Testing the bounds of modular home design with DD16

This architecture prototype caters for intrepid voyagers and nomadic fishermen with utmost economy in its design.

Bio-architects, a Russian design firm based in Moscow recently collaborated with Dubldom, a bespoke modular home production company, to create an all-encompassing prototype house that is outfitted for far-flung parts of the world. It is called the DD16, a salient example of sheer economical design that forms part of a larger series from the Dubledom company.

Head designer of the project, Ivan Ovchinnikov, wanted the DD16 to test the boundaries of the modern modular home by addressing questions of geographical impediments, cost-effectiveness, durability and perhaps most importantly, ways to reduce weight.

With these goals in mind, Ovchinnikov and his team fabricated this off-the-grid home’s frame using lightweight, laminated wood. Its walls are fashioned from aluminium sheets that contain hardened polyurethane foam as insulation to minimise weight. The structure’s entire foundation was created for buoyancy ­– the DD16 can float in water securely, a perfect feature for fishermen or nomads who wish to anchor and relocate their dwelling during different seasons in the wilderness.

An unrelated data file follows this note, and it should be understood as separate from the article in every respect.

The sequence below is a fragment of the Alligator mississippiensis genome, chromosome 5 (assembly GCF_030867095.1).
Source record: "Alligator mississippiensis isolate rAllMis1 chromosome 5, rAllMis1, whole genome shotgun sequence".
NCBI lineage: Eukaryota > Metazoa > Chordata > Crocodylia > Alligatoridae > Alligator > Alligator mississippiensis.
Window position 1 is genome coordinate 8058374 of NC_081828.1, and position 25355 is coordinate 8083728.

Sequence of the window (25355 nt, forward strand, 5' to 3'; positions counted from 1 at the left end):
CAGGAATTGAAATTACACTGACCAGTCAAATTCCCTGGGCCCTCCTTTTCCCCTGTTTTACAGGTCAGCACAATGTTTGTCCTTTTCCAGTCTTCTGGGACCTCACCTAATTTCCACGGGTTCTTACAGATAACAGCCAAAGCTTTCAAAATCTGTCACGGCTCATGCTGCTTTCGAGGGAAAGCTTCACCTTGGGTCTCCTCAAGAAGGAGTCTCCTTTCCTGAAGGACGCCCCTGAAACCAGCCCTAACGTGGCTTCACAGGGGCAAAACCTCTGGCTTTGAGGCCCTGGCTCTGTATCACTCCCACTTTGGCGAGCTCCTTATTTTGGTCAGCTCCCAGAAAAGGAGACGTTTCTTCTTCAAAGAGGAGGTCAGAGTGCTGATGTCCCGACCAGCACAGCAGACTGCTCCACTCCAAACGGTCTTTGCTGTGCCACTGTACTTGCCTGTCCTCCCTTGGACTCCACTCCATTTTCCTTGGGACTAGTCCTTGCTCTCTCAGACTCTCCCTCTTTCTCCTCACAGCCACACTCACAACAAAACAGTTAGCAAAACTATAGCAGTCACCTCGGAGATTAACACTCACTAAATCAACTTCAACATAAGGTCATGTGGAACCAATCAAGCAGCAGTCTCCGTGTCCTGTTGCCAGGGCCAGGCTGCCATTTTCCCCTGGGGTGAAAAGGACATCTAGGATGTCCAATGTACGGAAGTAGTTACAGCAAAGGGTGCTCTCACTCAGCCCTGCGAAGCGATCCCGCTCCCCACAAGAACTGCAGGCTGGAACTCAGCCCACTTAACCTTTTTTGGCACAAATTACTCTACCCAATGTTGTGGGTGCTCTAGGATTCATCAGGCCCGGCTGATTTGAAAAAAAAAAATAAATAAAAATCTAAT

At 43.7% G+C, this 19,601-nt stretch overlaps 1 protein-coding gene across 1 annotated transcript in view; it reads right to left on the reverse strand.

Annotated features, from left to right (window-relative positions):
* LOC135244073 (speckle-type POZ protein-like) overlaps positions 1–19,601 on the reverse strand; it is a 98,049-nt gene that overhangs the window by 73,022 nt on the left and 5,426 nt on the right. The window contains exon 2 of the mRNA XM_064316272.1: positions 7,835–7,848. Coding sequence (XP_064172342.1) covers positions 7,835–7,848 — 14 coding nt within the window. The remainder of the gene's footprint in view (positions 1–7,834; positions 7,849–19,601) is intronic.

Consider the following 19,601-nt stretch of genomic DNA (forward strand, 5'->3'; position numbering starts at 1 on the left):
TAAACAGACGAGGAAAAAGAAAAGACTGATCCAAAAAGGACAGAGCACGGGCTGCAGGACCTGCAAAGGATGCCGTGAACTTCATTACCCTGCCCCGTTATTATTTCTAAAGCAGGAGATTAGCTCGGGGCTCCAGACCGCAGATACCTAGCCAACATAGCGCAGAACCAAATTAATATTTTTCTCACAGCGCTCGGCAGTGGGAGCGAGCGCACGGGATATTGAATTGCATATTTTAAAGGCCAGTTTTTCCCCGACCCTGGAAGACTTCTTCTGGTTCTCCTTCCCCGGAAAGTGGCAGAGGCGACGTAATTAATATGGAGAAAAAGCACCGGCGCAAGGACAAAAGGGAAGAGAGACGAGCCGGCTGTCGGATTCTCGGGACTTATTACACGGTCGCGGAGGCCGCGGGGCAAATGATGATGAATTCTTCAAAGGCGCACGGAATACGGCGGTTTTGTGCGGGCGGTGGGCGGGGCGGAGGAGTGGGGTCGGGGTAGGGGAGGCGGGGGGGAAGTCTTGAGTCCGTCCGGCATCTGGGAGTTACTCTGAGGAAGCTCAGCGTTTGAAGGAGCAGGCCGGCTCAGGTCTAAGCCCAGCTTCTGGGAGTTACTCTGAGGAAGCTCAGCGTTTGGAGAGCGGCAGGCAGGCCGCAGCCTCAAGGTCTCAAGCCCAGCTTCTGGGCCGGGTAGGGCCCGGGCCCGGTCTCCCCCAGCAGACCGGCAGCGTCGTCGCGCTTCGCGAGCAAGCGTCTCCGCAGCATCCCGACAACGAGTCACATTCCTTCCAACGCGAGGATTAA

The DD16 is meant to withstand harsh weather conditions and be able to house its inhabitants with very little impact on its natural surroundings. This modular home has a number of efficient, low-energy appliances inside such as solar energy lamps and an ecological toilet system for sustainable living.

See this DD16 project member elaborate on the questions that were considered in the design of this lightweight home in the video below, produced by Dubldom.

Photography credit: Vlad Mitrichev & Ivan Ovchinnikov